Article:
I was talking with a friend from New Orleans the other day. Before she became a widow she was a pastor’s wife. We were chatting about the things women our age talk about – men and babies (and no that’s not always a redundant pairing), and about the gifts we ought to (read: deserve to) get for Mother’s Day.
“Can you imagine being the Mother of Jesus? What an honor,” my girlfriend said breathlessly. “I would have loved to have been the Mother of Jesus. “
“Uh,” I interrupted my girlfriend. “You do know how he died, right?”
“What?” she asked. She was totally thrown out of her moment of self-induced rapture, the kind I only experience when eating a crème-filled donut from Golden Donuts in my hometown of Columbus, Ga. Krispy Kreme doesn’t even come close to Golden’s, and I mostly don’t even like donuts.
“I’m just saying I wouldn’t have wanted to be Jesus’s mother,” I said. “I’ll stick to my role as Wonder Woman. I have no desire to be the Mother of God, thank you very much.”
“Really?” my girlfriend replied. “You wouldn’t have wanted to be the one chosen to bear God’s only son?”
“Oh, Lord, no,” I replied. “Can you imagine trying to discipline that boy? Every time you go to tell him NO! about something he’d come back with, ‘You aren’t my real God. You can’t tell me what to do!”
My girlfriend didn’t know whether to laugh or genuflect.
“Seriously,” I said. “Jesus would have been a mother’s worst nightmare. It would be terrifying to raise a child who learned to walk on water without the aid of water wings!”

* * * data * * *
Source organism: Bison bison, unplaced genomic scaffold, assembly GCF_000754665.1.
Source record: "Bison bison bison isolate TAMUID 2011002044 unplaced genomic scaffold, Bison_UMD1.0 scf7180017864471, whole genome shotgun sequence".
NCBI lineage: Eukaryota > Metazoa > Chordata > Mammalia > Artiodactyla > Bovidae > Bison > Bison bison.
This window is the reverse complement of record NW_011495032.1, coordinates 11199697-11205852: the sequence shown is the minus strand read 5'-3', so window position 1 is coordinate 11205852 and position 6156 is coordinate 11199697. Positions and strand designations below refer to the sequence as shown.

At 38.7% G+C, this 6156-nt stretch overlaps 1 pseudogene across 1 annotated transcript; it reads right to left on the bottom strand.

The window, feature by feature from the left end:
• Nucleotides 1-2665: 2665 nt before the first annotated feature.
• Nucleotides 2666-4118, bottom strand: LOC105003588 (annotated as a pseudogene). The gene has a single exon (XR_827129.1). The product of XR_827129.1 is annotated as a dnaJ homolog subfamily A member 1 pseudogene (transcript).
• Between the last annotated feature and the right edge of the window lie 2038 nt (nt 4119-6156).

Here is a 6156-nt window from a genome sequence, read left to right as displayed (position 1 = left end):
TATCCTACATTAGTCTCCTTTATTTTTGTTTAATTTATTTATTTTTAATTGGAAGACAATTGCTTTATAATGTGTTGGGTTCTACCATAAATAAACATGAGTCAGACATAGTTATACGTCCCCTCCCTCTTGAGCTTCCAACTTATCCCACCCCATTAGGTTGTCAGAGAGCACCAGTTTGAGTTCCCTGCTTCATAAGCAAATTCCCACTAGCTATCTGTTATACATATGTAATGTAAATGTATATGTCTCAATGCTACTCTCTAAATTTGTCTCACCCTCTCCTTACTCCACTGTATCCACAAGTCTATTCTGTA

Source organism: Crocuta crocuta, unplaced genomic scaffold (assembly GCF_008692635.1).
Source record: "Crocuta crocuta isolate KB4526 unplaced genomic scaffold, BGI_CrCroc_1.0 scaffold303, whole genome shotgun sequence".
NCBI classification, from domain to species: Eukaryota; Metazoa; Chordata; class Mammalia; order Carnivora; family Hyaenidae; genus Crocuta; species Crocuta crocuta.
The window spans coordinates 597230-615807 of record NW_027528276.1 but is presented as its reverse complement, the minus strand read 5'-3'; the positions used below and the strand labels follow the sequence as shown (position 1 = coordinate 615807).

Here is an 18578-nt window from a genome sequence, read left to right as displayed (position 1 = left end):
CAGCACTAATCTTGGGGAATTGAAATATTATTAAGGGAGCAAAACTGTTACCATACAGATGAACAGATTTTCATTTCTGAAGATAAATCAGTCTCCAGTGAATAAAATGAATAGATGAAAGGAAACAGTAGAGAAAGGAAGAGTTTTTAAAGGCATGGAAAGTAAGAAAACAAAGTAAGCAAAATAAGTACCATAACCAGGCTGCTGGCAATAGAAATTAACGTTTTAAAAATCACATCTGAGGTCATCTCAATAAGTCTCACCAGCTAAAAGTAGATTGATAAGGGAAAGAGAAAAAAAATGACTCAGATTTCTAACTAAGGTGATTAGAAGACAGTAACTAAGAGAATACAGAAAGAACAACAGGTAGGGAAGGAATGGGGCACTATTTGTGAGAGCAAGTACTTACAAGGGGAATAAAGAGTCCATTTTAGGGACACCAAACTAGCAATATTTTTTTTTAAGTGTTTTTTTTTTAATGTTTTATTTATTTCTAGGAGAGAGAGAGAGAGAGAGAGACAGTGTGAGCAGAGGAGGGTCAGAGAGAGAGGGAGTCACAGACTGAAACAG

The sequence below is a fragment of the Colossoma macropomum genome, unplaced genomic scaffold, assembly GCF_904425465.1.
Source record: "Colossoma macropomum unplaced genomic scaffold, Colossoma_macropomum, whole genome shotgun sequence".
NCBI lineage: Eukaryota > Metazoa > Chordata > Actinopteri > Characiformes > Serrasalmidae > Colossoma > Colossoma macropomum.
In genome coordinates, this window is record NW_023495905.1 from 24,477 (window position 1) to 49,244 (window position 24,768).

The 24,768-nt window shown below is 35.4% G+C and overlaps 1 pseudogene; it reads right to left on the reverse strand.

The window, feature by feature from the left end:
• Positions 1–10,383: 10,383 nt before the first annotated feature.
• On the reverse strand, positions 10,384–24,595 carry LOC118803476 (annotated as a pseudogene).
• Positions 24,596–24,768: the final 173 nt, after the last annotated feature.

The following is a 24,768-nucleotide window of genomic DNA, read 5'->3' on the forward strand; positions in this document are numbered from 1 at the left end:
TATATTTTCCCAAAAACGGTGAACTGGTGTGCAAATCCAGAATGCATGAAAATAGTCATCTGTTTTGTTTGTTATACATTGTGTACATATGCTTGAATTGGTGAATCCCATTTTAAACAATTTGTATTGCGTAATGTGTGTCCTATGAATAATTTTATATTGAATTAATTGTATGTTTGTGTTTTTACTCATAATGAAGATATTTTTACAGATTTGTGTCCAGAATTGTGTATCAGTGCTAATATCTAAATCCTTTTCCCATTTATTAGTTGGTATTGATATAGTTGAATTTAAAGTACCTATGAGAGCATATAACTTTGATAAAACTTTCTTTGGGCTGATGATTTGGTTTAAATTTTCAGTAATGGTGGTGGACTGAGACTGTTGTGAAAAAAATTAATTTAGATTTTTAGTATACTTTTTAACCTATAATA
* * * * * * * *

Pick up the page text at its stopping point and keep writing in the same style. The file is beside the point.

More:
“You do have a different way of looking at things, Karen,” she said. I’m pretty sure my girlfriend didn’t mean that as a compliment.
“Well, you tell me – would you have used a wooden spoon or hairbrush on Jesus? Really? With God looking down over your shoulder, breathing down your neck the entire time? And what good would a timeout do him? Jesus would have simply gone to the corner and whined to his father about me.”
“I’d rather spawn salmon upstream. Boys are hard enough to raise. By the time they turn twelve they already think they know more than God himself.
“And imagine dealing with Jesus in junior high. Lemme tell you — that turning the other check stuff does not work with junior high kids. They will tear your heart out and flush it down the bathroom toilet. They don’t care if you are the Son of God and Taylor Swift. Jesus would have been beaten and cursed and bullied every single day of seventh grade! Uh-hu. No. Thank. You. I would not want to be the Mother of Jesus, not for all of the wine in San Francisco, which I would need if I were Mary.”
My girlfriend had either passed out or fallen asleep. She was totally speechless.
“Oh! And if Jesus survived junior high, what a nightmare he’d be in high school! Remember how he did his momma went he went off to the Temple and him just a kid? Told her he was busy about his father’s business, after she’d spent days in a frantic search for him.
“Just try raising a high-school student these days who doesn’t care about sports, or dating, or the latest reality TV, or getting a college education. Somebody would be hauling Jesus’ butt into the counseling office every week, and dragging his momma along with him. I bet they would have pegged him with some gender-identity issue and blamed his momma for that, too.
“And imagine the chaos that would ensue the minute she started in with that ‘God is my baby’s daddy’ bit? Lord. No. I would not have wanted to be Mary, not for all the diamonds in Africa, or all the rubies in heaven.
“I’ve had a hard enough time raising children with a man who is my equal. I certainly don’t want to be having babies with somebody who can Lord himself over me all the time. Uh-huh. That job takes a better woman than me.”
“Well,” my girlfriend said, sheepishly. “I best go now. You have yourself a Happy Mother’s Day.”
“You, too, sweetie,” I said. “Being a mother is the best thing I ever did with my life. It’s a lot of work but it sure made a praying woman outta me. Happy Momma’s Day!”
Karen Spears Zacharias is author of the upcoming MOTHER OF RAIN: A novel, Mercer University Press, Fall, 2013. She can be reached via Twitter @karenzach